Settling in to Mommy Guilt

4 pm and the phone rings – “Hi Mom, just wondering when you’re coming home…?”

I glance at the clock, mentally flip through the mountain of small details left unfinished from my day, then move on to the evening’s schedule. I wince, realizing that when everyone closes their eyes tonight, I’ll have to put in an hour or two on the laptop. “I’ll be leaving here within the next half hour,” I promise, stifling a sigh as the ever present mommy guilt pushes it’s way into my consciousness.

One hour and 45 minutes later I’m on my third rewrite of an important email. “Leave it,” the voice inside my head insists. “You’re distracted and under pressure; this is no time to write a carefully worded anything.” This time I give in to the sigh; there’s no-one around to hear it. The staff is long gone. I’m alone at the office. Defeated, I pack up my laptop and hit the road.

I Have No Reason to Feel Mommy Guilt

I’m living the life every red-blooded North American girl is supposed to want – I own my business, we have a beautiful facility and good clients. I have two fabulous children and a handsome hubby at home who loves me. I “should” be happier, if only it wasn’t for the persistent feeling that I could, no that I should be accomplishing more. That nagging undercurrent that lets us all know when we aren’t quite living up to the promise of the Enjoli woman.

The only thing I can be sure of on any given day is that there is more that needs doing than I have hours to do it in. I tell myself it’s irrational to feel persistent guilt when I’m trying so hard. Not only do I still feel guilty about what doesn’t get done, now I feel guilty for feeling guilty.

This has to stop!

Feeling sorry for myself didn’t help. Admitting my weaknesses didn’t help. I tried all the trite wisdom from the cookie-cutter coaching spiels – I asked my family to step up and came across as whiny. I tried setting boundaries with my kids, and ended up feeling worse. I even tried reaching out to other business leaders I know for suggestions or input – most of them told me “oh, my wife handles that!”

Even worse, some people view any invitation to offer feedback as an opportunity to assert their superiority and make themselves feel better. Result – I felt even worse again. TIP: Be careful who you ask for input!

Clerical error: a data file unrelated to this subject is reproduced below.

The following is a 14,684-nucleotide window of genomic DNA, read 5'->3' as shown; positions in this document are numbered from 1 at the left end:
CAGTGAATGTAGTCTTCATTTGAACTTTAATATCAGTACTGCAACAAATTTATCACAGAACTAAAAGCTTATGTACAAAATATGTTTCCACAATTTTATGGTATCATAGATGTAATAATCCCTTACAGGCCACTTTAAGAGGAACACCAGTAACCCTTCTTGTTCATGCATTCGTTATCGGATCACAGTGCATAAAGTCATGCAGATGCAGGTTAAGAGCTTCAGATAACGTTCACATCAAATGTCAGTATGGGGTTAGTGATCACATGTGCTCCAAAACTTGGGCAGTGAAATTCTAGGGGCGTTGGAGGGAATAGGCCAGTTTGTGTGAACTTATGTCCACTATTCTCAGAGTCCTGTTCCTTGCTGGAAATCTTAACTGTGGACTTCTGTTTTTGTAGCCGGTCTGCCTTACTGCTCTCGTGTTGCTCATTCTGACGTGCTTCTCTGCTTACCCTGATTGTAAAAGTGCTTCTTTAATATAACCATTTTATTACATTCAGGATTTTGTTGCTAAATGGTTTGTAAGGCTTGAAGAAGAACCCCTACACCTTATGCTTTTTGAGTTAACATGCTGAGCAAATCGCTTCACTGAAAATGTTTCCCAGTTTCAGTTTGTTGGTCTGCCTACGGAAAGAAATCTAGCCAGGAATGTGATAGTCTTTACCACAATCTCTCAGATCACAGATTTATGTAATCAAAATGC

What the heck, lean in!

Finally, I tried something new – Sheryl Sandberg style. I’ve been leaning in to the mommy guilt. Yep, today I failed. Again. My desk is cluttered. My laundry’s undone. My china is dustier than the Sahara. My garden is a disgrace. Dinner is more likely to be meat loaf than coq au vin. And the last time I saw a negligee it was hanging in the store window. I should feel lousy.

Acknowledging my feelings for what they are – a sign that I truly care about both my business and my family, turned guilt into motivation and changed the question to “What do I need to do to create a business where this isn’t an issue?”

It also becomes abundantly clear that I don’t really have time to embrace mommy guilt in this moment. So I’ve scheduled an appointment with myself to feel crappy about today in exactly three weeks time. Right now, I have to get home and make dinner, then get that proposal out.

Ironically, giving myself permission to feel guilty created space for me to feel better. It turns out that guilt becomes a much lighter burden when you allow it less power.

What triggers your mommy guilt? Tell me your story in the community forum. And I promise, I’ll let you know how the meeting goes.

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